From WeWork to WeDontWork

WeWork Gangnam had Brookyln Brewery beer event. Which was always welcome. 

The recent news on WeWork and how Softbank had to bail out the company just to keep it afloat is, in many ways, sad to hear. I loved my time at WeWork's office space at Gangnam. It was smack middle of one of the THE most difficult places to have an office space in Seoul and here we were, this five-strong 20 something kids, with literally no money in our pockets and a company that was figuring out how to sell a product- enjoying the Gangnam way of work life. 

If that was a thing.

Peter Thiel's Zero to One outlines a basic strategy for startup to become successful. One, aim providing 10x value to either your nearest competitor or the money that your customer pays. Once you do that, aim at monopoly. Think of all the companies that you use in your everyday life, the Googles, the Facebooks, the Costcos that provide immense value back for the money you do invest in them (for the cost of privacy, sure but you are not THAT important, yet). WeWork was, in many ways, a company that provided extraordinarily huge value for a startup that was just trying to make its way towards the shore of an gigantic, endless body of water that could swallow and drown the shite out of you anytime.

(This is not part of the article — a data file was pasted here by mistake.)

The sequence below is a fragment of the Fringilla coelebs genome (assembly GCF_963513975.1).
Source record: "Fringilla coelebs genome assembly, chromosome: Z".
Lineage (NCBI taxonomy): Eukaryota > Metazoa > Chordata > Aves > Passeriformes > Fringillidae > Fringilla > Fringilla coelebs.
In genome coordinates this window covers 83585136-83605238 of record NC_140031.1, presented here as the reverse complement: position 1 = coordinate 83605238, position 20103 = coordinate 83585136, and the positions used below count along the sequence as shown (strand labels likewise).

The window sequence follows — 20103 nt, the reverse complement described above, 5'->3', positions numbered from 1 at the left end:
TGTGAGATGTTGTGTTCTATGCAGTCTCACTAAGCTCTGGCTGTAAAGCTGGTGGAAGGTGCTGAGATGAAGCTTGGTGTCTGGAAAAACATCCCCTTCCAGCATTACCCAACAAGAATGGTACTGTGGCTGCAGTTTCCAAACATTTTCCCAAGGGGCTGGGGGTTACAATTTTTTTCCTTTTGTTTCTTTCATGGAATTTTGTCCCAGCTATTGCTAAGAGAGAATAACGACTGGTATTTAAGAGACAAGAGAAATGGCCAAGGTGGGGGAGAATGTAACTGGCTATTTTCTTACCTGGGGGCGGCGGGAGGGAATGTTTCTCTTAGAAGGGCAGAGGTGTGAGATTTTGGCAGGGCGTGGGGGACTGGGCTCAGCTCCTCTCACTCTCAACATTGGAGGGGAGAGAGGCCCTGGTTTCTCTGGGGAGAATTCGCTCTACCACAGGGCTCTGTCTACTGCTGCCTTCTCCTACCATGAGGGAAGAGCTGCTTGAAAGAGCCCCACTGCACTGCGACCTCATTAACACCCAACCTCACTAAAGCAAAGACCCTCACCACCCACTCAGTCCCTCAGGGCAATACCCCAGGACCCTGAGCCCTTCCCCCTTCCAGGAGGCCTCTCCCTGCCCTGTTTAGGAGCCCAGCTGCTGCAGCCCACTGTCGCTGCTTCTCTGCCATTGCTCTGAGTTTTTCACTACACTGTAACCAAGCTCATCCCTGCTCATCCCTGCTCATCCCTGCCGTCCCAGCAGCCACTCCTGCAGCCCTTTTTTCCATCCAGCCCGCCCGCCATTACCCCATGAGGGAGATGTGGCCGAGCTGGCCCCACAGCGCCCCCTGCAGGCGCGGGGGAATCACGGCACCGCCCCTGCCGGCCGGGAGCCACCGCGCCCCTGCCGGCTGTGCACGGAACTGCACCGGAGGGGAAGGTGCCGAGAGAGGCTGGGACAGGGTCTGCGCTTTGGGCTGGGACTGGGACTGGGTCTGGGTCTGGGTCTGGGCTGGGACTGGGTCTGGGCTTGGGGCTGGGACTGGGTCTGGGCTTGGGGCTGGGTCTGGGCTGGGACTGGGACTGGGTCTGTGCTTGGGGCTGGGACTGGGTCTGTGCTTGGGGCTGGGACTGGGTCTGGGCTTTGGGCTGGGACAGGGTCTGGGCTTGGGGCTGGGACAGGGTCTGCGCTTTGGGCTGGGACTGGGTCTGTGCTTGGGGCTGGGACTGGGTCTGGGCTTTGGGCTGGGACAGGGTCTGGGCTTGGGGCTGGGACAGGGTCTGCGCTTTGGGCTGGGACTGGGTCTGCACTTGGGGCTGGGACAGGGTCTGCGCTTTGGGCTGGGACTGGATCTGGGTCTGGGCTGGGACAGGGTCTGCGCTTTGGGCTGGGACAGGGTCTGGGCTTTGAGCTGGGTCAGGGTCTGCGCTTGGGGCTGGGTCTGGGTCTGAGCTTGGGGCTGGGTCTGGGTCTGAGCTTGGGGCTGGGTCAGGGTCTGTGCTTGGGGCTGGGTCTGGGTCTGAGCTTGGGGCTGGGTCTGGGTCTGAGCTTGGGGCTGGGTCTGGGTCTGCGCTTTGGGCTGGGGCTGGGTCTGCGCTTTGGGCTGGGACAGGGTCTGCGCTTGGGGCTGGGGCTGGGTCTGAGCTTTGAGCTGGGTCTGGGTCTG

You get my point.

I absolutely loved working there. The interiors were beautiful, they had craft beer on tap (need I say more?), had plenty of opportunities to hang out and talk to entrepreneurs and self employed individuals.  Nothing spoke more to me than the aesthetics, even though I got to see other WeWork office spaces that were well lit, minimalist and super good looking than the one I was at later. The work environment hit home to facebook's Seoul office, without, in anyways, having to go through the strenuous process of competing with very smart people. Obviously, you had to have a company to begin with but there you go. 

What I am really trying to say is that WeWork as a co-working space was fantastic. Its rapid expansion and invest diversifying and embezzlement from the top hierarchy (I mean wtf?) coupled with lower rent outs (offices took 18 months to fill. They opening offices every two days) meant that the only way the company was growing was through investments. And Softbank had to dig and is still digging deep to salvage what's left. 

WeWork could have been WeStillWork. Unfortunately, tides have seriously turned, finances look bad. WeHope is the only thing that's remaining.

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